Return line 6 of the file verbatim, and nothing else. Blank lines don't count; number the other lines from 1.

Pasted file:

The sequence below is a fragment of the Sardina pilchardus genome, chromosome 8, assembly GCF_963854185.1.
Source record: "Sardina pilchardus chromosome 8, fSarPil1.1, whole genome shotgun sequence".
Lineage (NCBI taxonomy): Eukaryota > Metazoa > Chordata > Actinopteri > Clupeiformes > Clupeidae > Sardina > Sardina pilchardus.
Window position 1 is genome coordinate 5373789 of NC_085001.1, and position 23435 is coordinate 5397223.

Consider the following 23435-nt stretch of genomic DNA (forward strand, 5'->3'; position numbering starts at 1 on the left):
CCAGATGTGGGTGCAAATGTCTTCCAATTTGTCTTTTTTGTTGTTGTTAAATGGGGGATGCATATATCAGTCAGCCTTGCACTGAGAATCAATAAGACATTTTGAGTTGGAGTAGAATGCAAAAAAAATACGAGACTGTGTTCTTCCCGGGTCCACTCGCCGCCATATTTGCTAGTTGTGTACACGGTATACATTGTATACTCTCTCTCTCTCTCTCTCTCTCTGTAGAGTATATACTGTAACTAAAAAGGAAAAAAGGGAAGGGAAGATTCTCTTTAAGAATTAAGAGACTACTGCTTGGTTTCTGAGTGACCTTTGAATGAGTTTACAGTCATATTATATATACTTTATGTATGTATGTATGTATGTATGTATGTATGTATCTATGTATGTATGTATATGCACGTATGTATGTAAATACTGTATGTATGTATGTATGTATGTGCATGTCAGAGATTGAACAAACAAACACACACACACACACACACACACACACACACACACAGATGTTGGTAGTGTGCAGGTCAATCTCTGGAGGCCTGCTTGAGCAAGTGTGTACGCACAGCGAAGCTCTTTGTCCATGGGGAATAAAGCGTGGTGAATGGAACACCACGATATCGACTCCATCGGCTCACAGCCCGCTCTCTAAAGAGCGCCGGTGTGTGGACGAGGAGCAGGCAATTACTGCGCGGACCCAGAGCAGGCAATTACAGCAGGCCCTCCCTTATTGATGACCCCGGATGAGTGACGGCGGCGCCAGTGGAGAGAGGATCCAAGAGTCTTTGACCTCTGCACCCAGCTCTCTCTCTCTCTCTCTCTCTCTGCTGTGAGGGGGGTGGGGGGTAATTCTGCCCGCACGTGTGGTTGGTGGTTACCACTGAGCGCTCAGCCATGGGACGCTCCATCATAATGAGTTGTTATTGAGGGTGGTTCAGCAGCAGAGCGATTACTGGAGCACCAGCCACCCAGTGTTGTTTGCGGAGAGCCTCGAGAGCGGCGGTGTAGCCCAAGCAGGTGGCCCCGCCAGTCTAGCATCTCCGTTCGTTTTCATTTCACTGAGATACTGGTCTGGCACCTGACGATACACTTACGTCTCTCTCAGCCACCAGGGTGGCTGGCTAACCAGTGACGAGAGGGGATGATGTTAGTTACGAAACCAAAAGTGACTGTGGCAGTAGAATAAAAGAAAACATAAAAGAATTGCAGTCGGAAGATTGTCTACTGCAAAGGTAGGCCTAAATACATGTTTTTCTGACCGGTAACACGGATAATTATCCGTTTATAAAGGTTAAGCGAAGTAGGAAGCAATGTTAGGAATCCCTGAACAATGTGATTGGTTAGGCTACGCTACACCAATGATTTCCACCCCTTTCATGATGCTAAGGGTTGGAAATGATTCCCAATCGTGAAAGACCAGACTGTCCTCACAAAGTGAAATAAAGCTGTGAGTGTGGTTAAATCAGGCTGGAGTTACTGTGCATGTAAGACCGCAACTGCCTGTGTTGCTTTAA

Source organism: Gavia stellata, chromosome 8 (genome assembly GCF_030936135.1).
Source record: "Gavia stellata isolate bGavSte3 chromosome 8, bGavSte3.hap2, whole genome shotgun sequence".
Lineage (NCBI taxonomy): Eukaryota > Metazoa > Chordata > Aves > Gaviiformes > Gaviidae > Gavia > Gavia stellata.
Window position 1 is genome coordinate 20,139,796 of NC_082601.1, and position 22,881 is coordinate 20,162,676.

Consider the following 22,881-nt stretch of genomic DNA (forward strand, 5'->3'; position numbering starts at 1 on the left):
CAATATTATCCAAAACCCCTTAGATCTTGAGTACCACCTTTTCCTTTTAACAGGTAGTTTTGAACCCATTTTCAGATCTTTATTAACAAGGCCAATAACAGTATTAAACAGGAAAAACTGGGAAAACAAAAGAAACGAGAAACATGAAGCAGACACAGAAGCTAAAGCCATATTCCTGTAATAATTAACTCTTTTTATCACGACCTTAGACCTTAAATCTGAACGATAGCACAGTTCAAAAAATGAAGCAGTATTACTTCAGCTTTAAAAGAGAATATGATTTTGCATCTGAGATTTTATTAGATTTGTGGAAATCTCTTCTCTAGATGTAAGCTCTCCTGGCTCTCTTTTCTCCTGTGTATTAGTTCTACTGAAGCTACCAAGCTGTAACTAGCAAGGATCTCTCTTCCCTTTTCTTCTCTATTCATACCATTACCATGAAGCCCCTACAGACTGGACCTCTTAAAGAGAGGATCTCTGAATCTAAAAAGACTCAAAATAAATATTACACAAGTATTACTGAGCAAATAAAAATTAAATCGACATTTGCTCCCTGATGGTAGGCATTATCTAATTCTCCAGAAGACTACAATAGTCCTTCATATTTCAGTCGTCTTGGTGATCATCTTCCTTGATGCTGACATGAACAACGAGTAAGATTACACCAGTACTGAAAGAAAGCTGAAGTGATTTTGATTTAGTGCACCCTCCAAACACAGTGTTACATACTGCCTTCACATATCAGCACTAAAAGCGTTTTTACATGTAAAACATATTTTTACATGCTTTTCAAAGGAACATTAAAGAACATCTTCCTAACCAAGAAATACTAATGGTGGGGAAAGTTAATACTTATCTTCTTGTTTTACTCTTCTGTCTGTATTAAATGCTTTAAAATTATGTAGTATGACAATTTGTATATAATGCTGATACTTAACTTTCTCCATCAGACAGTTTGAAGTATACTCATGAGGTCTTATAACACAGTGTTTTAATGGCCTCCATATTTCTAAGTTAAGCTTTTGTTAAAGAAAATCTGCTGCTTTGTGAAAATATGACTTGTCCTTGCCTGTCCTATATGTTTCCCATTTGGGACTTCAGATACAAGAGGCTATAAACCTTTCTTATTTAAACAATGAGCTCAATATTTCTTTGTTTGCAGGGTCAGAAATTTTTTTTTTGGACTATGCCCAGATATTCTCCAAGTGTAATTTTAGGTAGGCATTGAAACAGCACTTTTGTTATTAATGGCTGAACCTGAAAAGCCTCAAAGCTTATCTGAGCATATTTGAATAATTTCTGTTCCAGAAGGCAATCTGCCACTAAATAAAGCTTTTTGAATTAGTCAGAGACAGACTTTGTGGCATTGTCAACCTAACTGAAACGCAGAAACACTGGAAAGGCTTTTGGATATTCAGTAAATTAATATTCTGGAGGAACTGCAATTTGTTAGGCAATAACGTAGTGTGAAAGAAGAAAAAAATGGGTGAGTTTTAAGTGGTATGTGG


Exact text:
CCAGATGTGGGTGCAAATGTCTTCCAATTTGTCTTTTTTGTTGTTGTTAAATGGGGGATGCATATATCAGTCAGCCTTGCACTGAGAATCAATAAGACATTTTGAGTTGGAGTAGAATGCAAAAAAAATACGAGACTGTGTTCTTCCCGGGTCCACTCGCCGCCATATTTGCTAGTTGTGTACACGGTATACATTGTATACTCTCTCTCTCTCTCTCTCTCTCTGTAGAGTATATACTGTAACTAAAAAGGAAAAAAGGGAAGGGAAGATTCTCTTTAAGAATTAAGAGACTACTGCTTGGTTTCTGAGTGACCTTTGAATGAGTTTACAGTCATATTATATATACTTTATGTATGTATGTATGTATGTATGTATGTATGTATCTATGTATGTATGTATATGCACGTATGTATGTAAATACTGTATGTATGTATGTATGTATGTGCATGTCAGAGATTGAACAAACAAACACACACACACACACACACACACACACACACACACAGATGTTGGTAGTGTGCAGGTCAATCTCTGGAGGCCTGCTTGAGCAAGTGTGTACGCACAGCGAAGCTCTTTGTCCATGGGGAATAAAGCGTGGTGAATGGAACACCACGATATCGACTCCATCGGCTCACAGCCCGCTCTCTAAAGAGCGCCGGTGTGTGGACGAGGAGCAGGCAATTACTGCGCGGACCCAGAGCAGGCAATTACAGCAGGCCCTCCCTTATTGATGACCCCGGATGAGTGACGGCGGCGCCAGTGGAGAGAGGATCCAAGAGTCTTTGACCTCTGCACCCAGCTCTCTCTCTCTCTCTCTCTCTCTGCTGTGAGGGGGGTGGGGGGTAATTCTGCCCGCACGTGTGGTTGGTGGTTACCACTGAGCGCTCAGCCATGGGACGCTCCATCATAATGAGTTGTTATTGAGGGTGGTTCAGCAGCAGAGCGATTACTGGAGCACCAGCCACCCAGTGTTGTTTGCGGAGAGCCTCGAGAGCGGCGGTGTAGCCCAAGCAGGTGGCCCCGCCAGTCTAGCATCTCCGTTCGTTTTCATTTCACTGAGATACTGGTCTGGCACCTGACGATACACTTACGTCTCTCTCAGCCACCAGGGTGGCTGGCTAACCAGTGACGAGAGGGGATGATGTTAGTTACGAAACCAAAAGTGACTGTGGCAGTAGAATAAAAGAAAACATAAAAGAATTGCAGTCGGAAGATTGTCTACTGCAAAGGTAGGCCTAAATACATGTTTTTCTGACCGGTAACACGGATAATTATCCGTTTATAAAGGTTAAGCGAAGTAGGAAGCAATGTTAGGAATCCCTGAACAATGTGATTGGTTAGGCTACGCTACACCAATGATTTCCACCCCTTTCATGATGCTAAGGGTTGGAAATGATTCCCAATCGTGAAAGACCAGACTGTCCTCACAAAGTGAAATAAAGCTGTGAGTGTGGTTAAATCAGGCTGGAGTTACTGTGCATGTAAGACCGCAACTGCCTGTGTTGCTTTAA